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Lindane activists sued, U.S. threatens India over Coke & Pepsi bans, Worm poop and more
Lindane Activists Sued: The Michigan Ecology Center has been sued by the pharmaceutical company Morton Grove for their work towards phasing out lindane for pharmaceutical use. The U.S. Environmental Protection Agency (EPA) recently banned lindane for agricultural use, announcing that the risk was too great for human health and the environment. The Food and Drug Administration (FDA) still allows lindane for use on children as a treatment for lice and scabies. Scientific research shows a significant association between incidences of brain tumors in children with the use of lindane-containing lice shampoos. “The lawsuit is a clear case of harassment,” says Pesticide Action Network program coordinator Kristin Schafer. “The Ecology Center has taken those statements [about lindane] from scientific literature, direct quotes from government agencies and, in one case, from Morton Grove ‘s own Web site.” Read more about it in the Chicago Tribune. Find out how you can take action to help ban lindane for pharmaceutical use.
U.S. threatens India over Coke & Pepsi bans; NGOs respond: Frank Lavin, U.S. Under Secretary of Commerce for International Trade, has warned India that bans against pesticides in sodas enacted by several Indian states could “blight its hopes of attracting American investment.” India’s Centre for Science and Environment compiled a report that examined samples of Coca Cola and Pepsi; widespread pesticide contamination was found in the soft drinks in at least twelve states, three years after the contamination was first documented. Lindane, DDT, malathion and chlorpyrifos were among the pesticides found. Lavin issued the warning after six India states announced complete or partial bans of the soft drinks. He complained that foreign companies were not being “treated fairly,” the BBC reports. Meanwhile, the national Indian newspaper, The Hindu, says that some ministers in India’s national congress are demanding answers to questions surrounding the pesticide-contaminated Coke and Pepsi, and are contemplating a nationwide ban on the soft drinks.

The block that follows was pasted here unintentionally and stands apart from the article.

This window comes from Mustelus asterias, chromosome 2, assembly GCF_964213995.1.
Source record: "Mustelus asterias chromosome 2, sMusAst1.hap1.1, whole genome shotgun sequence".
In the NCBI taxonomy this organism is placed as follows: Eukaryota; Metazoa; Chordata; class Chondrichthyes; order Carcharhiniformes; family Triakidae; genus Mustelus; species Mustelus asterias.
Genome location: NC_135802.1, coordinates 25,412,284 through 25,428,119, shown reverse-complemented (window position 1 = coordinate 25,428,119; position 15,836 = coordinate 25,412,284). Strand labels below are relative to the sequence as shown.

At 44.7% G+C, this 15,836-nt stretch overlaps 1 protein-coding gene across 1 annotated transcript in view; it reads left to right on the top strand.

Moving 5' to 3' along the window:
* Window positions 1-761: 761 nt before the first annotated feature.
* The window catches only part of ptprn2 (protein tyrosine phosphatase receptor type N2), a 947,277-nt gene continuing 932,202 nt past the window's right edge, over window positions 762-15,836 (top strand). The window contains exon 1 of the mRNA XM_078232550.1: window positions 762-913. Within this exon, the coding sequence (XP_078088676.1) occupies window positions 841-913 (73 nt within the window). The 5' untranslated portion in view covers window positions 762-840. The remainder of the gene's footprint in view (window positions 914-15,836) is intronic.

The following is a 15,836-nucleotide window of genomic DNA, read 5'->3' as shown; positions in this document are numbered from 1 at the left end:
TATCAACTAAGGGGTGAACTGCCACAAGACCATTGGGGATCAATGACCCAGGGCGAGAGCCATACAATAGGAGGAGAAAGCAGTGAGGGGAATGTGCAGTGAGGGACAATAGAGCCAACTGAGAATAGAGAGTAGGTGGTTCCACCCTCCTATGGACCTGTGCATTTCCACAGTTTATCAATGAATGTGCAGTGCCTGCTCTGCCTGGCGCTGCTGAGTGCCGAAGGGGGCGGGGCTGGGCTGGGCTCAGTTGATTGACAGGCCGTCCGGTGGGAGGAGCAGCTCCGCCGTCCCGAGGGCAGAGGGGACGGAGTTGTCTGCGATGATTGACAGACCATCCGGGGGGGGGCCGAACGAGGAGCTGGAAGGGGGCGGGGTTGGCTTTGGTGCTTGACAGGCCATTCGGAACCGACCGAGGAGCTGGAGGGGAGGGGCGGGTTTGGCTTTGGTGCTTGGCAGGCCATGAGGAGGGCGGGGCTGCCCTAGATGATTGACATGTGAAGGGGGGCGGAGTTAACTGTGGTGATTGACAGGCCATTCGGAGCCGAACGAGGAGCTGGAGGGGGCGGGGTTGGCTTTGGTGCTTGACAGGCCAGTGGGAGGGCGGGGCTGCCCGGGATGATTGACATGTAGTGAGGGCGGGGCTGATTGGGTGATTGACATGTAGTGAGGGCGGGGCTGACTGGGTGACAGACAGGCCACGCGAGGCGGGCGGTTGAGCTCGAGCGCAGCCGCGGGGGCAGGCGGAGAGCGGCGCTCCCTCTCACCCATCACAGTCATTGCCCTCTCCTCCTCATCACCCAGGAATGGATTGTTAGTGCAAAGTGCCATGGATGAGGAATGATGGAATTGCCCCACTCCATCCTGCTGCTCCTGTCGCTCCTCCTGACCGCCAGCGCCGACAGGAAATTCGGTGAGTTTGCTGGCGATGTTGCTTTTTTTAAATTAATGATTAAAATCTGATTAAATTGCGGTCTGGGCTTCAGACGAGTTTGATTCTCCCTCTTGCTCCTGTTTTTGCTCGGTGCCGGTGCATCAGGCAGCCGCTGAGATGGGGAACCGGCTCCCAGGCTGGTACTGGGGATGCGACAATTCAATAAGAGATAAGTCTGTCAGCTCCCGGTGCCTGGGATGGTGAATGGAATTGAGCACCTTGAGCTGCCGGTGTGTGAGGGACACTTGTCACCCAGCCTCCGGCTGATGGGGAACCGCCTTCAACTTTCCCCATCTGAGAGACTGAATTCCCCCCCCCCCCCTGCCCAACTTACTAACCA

PAN Asia and the Pacific, the German Coalition against Bayer Dangers, and the Centre for Sustainable Agriculture (CSA) in India issued a this week stating that “As Indian regulators, media and the public debate about a report on excessive levels of pesticide residues in Coke and Pepsi amongst other soft drinks, attention is not being paid to the real problem that is killing scores of Indians each year–that of deadly pesticides being used in agriculture on a variety of crops. Poverty stricken Indians are paying a heavy price for the use of pesticides in farming.” Kavitha Kuruganti of CSA observed: “Many of these extremely dangerous pesticides are products of multinational companies like Bayer, DuPont and Syngenta …produce and market these pesticides aggressively.” Read their full statement.
Ag-Mart violates safety rules for methyl bromide: U.S. agribusiness giant Ag-Mart, producer of “Santa Sweets” tomatoes, has been fined again for violations involving pesticides. Over the past year, Ag-Mart has been accused of allowing pesticide exposure to workers in Florida and North Carolina that may have resulted in birth defects. Although the company has already paid almost $200,000 in fines, it was fined again in July for failing to provide proper training and protective equipment to workers using the dangerous fumigant, methyl bromide. Carol Brooke, a lawyer with the North Carolina Justice Center, commented on the fines: “It’s not enough of a deterrent.” The Raleigh News-Observer reports.
Chemical industry unaccountable for risks to public health: The U.S. Government Accountability Office (GAO) says that the chemical industry makes thousands of products with little requirement to provide information on their potential hazards, and that U.S. EPA needs to improve its regulatory policy. The GAO report says EPA has tested fewer than 200 of 62,000 chemicals used in commerce. According to United Press International, a hearing was convened by the Senate Committee on the Environment and Public Works to discuss the status of federal laws on the subject. Senator James Inhofe, R-Oklahoma, committee chair, is resisting tougher regulation, citing the chemical industry’s size: “The chemical industry is a crucial part of the U.S. economy. The United States is the number one chemical producer in the world, generating $550 billion a year…” Read the entire UPI story.
Wholesale nursery promotes “worm poop” as alternative to pesticides: Trent and Linda McNair left the high tech rat race to raise flowers and other ornamental plants without herbicides, insecticides or fumigants for wholesale in the Santa Cruz, California area. Like other growers who want to avoid toxins, they use worm castings to repel insects and beneficial nematodes to control insects in the soil. They harden young plants before distributing them to local nurseries or selling directly, and specialize in plants that are not toxic to people or pets. The result; the McNair’s have not only grown healthy flowers, herbs and edible flowers, but they’ve also grown a healthy business. Read their story in the Santa Cruz Sentinel and check out their Surf City Growers website for details on the eco-friendly methods they use.
PANUPS is a weekly email news service providing resource guides and reporting on pesticide issues that don’t always get coverage by the mainstream media. It’s produced by Pesticide Action Network North America, a non-profit and non-governmental organization working to advance sustainable alternatives to pesticides worldwide.
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